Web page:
“It’s also a statement because both endorsed my opponent in the previous election,” Collins added.
Bell has received backing from the Toledo Fire Chiefs’ Association, a nod to his past as the city’s fire chief. Bell also received an endorsement from the Toledo Regional Chamber of Commerce. He turned down an endorsement from the Lucas County Republican Party.
This year’s general election may give some Toledoans pauserequiring more deliberation on whom to vote for than usual. Without commitments to a specific party, each candidate is relying on not only their platform, but also what makes them stand out from their opponent.
How do each of the candidates see themselves?
Bell said he has one major advantage in the race: experience.
“My big advantage is that I’ve done this job. I can speak about facts as opposed to answering questions speculatively. I not only can reflect on my experience, but I can give multiple examples of things we’ve done — all things we’ve done without raising taxes,” Bell said.
He also said his creativity may win over some voters.
“Everybody knows I’m an out-of-the-box thinker. I keep collaborating with people of vision to create the best vision for the city,” Bell said.
Bell said whether he gets to keep his office depends on if Toledoans see what progress he has made during his time as mayor.
“I think people will vote based on who they think will keep things going. I don’t kick something down the road. I fix it,” Bell said. “I think people know we’re making progress. It’s obvious to the eyes if you’re paying attention.”
But Bell said sometimes, a decision is as simple as personality.
“People are either going to like a candidate or not,” Bell said.
And how does Bell’s opponent describe the two of them?
“Bell has a charismatic personality, and he has a presence of warmth and friendliness,” Collins said. “I’m a little different in that respect. I’m more down to earth.”
Collins says what drives him is a “passion for the underdog.”
He recalled a pivotal moment from his childhood, from which he said that passion stems.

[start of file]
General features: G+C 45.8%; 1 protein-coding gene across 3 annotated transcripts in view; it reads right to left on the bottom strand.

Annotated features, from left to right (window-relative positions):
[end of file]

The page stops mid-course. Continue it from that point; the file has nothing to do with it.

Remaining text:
“When I was in the fifth grade, a black family moved in one block from our house. People in the neighborhood were upset about it, and were burning dummies. I decided to take a piece of plywood and painted ‘Welcome to the neighborhood’ on it. On the way there, I was gangtackled and knocked to the ground, beat up and went home without the sign,” Collins said.
“When I got home, my mom screamed. I was worried that my dad was going to be mad that I had used his paint. But I will never forget the expression on his face when I told him what I did. My father said, ‘Son, you have made me the proudest man in the world,”’ Collins said tearfully.
“My passion for people hasn’t changed. I’ve always had a passion for the underdog,” Collins said.
Before voters decide which Mike they’d like to see in the mayor’s office, they might like to hear what both candidates plan to do after the election.
Collins said if he wins the general election, he doesn’t plan on waiting until he is inaugurated to implement changes.
“Responsibilities start the day after the election, not in January. I fully intend on having a transition team fully functioning two weeks after the election. They will be individuals with expertise, and they will evaluate how to form a government that matches my platform,” Collins said.
He noted that he has an advantage as a member of City Council.
“I’m lucky because I get to see the budget on Nov. 15, which is an advantage,” Collins said.
On his to do list?
“We want to change the face of the city, and will have a much younger government that will combine new ways and new philosophies. The city will look a lot cleaner. It won’t happen overnight, but I hope it will have a new feeling. And that’s done by example,” Collins said.
And if his run is unsuccessful?
“I will be devastated and disappointed, but I will move on,” Collins said.
Another outcome would mean Bell would retain his office, and Collins would return to his District 2 seat on City Council. Collins and Bell have a long history of squabbles, so it is possible that a greater rift could be created between Council and the mayor’s office in the wake of the election.
But that’s something Bell said is just a part of the way our government works.
“What I will do is try to do my best, regardless of what happens, regardless of who is on Council. We don’t always agree, but that’s part of the democratic process,” Bell said.
“When the election is over with, we can’t dwell on the past. I’ll always have an open door,” he said.